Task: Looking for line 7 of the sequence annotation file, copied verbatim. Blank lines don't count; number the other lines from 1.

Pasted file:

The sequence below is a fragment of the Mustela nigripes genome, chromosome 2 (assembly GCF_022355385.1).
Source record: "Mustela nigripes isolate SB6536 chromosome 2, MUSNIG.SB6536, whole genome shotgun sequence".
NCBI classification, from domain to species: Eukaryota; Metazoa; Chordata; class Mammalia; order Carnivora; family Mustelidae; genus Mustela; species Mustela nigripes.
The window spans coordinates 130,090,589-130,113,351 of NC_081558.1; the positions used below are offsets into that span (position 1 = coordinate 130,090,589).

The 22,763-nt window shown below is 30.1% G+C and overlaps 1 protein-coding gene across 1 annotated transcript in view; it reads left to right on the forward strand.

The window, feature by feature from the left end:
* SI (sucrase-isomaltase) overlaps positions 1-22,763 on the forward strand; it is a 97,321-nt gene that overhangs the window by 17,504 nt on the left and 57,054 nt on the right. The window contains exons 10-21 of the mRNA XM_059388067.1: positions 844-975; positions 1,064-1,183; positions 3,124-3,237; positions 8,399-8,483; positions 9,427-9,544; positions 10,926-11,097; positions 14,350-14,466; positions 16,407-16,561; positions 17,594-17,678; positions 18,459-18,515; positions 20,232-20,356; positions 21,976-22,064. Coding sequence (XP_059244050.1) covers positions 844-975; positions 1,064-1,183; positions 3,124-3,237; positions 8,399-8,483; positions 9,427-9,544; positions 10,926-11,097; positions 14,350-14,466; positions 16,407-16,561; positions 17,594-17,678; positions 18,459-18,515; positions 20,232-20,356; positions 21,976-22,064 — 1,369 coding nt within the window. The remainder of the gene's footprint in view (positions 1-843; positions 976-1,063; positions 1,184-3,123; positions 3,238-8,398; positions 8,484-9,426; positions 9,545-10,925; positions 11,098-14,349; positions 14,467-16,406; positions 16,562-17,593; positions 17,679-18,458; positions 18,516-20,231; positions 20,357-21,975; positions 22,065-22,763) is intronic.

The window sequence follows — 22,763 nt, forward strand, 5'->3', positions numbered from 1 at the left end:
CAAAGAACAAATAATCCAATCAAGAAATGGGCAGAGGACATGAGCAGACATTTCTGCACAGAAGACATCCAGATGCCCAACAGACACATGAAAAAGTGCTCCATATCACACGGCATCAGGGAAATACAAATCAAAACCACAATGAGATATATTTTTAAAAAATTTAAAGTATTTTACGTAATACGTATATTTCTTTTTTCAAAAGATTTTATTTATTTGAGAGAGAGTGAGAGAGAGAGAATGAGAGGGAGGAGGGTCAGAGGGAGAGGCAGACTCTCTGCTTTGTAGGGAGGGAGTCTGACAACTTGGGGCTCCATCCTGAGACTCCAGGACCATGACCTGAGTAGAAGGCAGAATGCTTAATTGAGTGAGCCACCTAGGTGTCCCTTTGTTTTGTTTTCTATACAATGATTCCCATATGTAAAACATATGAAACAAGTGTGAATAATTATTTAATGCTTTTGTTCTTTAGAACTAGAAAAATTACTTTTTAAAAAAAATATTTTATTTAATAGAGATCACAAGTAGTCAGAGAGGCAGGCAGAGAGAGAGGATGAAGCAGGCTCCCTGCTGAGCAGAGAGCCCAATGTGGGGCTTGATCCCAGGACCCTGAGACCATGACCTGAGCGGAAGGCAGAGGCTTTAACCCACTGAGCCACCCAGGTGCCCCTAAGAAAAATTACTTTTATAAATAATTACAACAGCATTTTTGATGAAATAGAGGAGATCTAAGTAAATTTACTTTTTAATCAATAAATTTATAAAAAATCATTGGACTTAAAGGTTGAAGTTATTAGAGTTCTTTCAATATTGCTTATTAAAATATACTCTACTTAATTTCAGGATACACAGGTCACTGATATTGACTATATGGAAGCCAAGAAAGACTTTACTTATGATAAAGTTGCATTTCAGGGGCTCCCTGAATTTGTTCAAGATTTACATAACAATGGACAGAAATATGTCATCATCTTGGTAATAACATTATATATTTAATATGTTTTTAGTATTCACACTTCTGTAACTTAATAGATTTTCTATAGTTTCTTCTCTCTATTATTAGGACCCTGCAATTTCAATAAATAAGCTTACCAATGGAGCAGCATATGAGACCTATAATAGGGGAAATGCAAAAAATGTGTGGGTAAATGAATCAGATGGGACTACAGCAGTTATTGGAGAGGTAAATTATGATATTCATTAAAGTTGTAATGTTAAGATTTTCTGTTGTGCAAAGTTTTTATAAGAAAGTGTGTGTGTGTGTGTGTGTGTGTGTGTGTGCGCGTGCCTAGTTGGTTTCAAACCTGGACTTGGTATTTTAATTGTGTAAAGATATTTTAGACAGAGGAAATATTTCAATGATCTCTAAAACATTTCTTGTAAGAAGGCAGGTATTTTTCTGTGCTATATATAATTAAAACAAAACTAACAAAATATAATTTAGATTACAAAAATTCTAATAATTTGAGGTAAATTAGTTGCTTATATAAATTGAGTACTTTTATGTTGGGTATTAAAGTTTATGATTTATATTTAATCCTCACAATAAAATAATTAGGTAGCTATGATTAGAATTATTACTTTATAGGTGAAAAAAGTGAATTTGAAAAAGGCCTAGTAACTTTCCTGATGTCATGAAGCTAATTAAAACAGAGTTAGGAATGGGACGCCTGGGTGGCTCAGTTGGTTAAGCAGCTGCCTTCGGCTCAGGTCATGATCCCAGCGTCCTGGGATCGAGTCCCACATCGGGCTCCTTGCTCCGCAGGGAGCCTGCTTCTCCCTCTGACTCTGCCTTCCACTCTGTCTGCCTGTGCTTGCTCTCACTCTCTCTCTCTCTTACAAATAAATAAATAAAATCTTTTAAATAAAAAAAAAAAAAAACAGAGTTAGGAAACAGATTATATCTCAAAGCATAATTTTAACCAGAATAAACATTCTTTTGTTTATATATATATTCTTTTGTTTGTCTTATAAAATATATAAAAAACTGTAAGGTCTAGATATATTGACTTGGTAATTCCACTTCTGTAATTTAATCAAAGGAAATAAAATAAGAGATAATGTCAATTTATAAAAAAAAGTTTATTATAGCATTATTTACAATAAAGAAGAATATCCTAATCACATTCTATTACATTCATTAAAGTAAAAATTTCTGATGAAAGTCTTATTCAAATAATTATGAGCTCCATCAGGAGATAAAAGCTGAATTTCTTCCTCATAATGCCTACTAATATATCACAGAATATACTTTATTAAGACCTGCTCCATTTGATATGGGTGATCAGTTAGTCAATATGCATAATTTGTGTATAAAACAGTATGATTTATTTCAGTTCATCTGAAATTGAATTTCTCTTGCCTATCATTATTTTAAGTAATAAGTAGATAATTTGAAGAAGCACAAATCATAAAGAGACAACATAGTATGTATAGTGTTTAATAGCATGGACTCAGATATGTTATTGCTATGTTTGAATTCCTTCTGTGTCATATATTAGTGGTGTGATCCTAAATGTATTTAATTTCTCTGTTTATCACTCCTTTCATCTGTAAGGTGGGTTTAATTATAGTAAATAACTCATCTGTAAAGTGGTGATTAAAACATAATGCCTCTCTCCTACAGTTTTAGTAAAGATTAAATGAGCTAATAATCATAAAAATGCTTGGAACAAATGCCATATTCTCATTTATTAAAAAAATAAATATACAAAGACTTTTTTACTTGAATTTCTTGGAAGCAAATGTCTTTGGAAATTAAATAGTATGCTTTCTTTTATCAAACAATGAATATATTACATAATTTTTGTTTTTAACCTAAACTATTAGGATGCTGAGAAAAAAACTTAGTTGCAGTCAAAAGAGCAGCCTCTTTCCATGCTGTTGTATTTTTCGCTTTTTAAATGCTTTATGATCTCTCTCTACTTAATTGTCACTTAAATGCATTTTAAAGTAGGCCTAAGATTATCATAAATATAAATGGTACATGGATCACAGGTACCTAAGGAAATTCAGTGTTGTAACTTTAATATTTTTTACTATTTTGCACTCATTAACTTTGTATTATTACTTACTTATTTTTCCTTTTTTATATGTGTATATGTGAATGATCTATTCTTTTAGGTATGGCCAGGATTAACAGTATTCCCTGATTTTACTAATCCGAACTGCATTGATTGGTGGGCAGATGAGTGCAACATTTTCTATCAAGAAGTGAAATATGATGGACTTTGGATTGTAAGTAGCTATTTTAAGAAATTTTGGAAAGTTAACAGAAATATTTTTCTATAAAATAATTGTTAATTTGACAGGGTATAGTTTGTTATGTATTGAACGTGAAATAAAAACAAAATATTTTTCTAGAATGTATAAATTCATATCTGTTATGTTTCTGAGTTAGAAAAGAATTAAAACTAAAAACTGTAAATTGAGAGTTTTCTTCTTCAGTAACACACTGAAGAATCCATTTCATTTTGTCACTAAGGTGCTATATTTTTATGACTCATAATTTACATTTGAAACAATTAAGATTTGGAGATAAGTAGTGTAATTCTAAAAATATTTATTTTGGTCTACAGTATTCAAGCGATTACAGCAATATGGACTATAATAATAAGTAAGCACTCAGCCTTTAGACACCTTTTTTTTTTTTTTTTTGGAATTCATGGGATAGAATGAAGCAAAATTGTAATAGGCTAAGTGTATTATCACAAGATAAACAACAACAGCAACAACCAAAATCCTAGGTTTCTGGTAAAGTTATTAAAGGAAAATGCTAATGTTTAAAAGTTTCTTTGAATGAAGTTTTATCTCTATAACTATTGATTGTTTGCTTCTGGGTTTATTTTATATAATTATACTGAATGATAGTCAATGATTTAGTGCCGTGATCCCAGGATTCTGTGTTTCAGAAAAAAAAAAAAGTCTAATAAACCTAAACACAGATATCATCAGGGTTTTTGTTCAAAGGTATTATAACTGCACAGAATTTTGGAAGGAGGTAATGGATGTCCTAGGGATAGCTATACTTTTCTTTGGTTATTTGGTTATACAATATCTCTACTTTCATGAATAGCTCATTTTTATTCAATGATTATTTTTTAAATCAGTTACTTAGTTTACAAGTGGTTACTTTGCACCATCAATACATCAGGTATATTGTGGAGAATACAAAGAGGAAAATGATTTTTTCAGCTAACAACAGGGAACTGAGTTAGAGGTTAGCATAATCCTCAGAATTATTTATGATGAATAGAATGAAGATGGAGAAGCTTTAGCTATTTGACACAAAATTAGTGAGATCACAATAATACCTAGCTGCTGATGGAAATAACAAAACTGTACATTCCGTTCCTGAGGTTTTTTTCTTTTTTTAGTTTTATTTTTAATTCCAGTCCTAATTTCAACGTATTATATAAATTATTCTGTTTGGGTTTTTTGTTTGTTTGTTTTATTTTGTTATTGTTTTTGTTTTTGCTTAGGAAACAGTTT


* SI (sucrase-isomaltase) overlaps positions 1-22,763 on the forward strand; it is a 97,321-nt gene that overhangs the window by 17,504 nt on the left and 57,054 nt on the right. The window contains exons 10-21 of the mRNA XM_059388067.1: positions 844-975; positions 1,064-1,183; positions 3,124-3,237; positions 8,399-8,483; positions 9,427-9,544; positions 10,926-11,097; positions 14,350-14,466; positions 16,407-16,561; positions 17,594-17,678; positions 18,459-18,515; positions 20,232-20,356; positions 21,976-22,064. Coding sequence (XP_059244050.1) covers positions 844-975; positions 1,064-1,183; positions 3,124-3,237; positions 8,399-8,483; positions 9,427-9,544; positions 10,926-11,097; positions 14,350-14,466; positions 16,407-16,561; positions 17,594-17,678; positions 18,459-18,515; positions 20,232-20,356; positions 21,976-22,064 — 1,369 coding nt within the window. The remainder of the gene's footprint in view (positions 1-843; positions 976-1,063; positions 1,184-3,123; positions 3,238-8,398; positions 8,484-9,426; positions 9,545-10,925; positions 11,098-14,349; positions 14,467-16,406; positions 16,562-17,593; positions 17,679-18,458; positions 18,516-20,231; positions 20,357-21,975; positions 22,065-22,763) is intronic.